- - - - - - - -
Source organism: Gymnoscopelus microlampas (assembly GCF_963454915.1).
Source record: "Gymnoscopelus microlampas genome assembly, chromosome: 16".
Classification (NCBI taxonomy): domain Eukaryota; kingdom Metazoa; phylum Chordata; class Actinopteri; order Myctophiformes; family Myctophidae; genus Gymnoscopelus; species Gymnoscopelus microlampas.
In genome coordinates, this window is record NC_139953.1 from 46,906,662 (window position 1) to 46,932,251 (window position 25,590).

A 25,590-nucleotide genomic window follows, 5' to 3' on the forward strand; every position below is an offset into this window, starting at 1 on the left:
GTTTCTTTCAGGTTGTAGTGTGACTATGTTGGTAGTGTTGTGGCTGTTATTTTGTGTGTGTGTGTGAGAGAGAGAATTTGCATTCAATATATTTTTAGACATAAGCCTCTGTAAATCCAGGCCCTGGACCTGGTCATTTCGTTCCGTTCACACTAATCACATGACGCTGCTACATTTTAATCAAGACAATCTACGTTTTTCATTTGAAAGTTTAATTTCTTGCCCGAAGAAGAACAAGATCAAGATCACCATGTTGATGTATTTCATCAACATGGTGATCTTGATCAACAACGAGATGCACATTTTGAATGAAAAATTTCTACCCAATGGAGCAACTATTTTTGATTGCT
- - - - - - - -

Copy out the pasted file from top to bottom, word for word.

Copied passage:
Source organism: Gymnoscopelus microlampas (assembly GCF_963454915.1).
Source record: "Gymnoscopelus microlampas genome assembly, chromosome: 16".
Classification (NCBI taxonomy): domain Eukaryota; kingdom Metazoa; phylum Chordata; class Actinopteri; order Myctophiformes; family Myctophidae; genus Gymnoscopelus; species Gymnoscopelus microlampas.
In genome coordinates, this window is record NC_139953.1 from 46,906,662 (window position 1) to 46,932,251 (window position 25,590).

A 25,590-nucleotide genomic window follows, 5' to 3' on the forward strand; every position below is an offset into this window, starting at 1 on the left:
GTTTCTTTCAGGTTGTAGTGTGACTATGTTGGTAGTGTTGTGGCTGTTATTTTGTGTGTGTGTGTGAGAGAGAGAATTTGCATTCAATATATTTTTAGACATAAGCCTCTGTAAATCCAGGCCCTGGACCTGGTCATTTCGTTCCGTTCACACTAATCACATGACGCTGCTACATTTTAATCAAGACAATCTACGTTTTTCATTTGAAAGTTTAATTTCTTGCCCGAAGAAGAACAAGATCAAGATCACCATGTTGATGTATTTCATCAACATGGTGATCTTGATCAACAACGAGATGCACATTTTGAATGAAAAATTTCTACCCAATGGAGCAACTATTTTTGATTGCT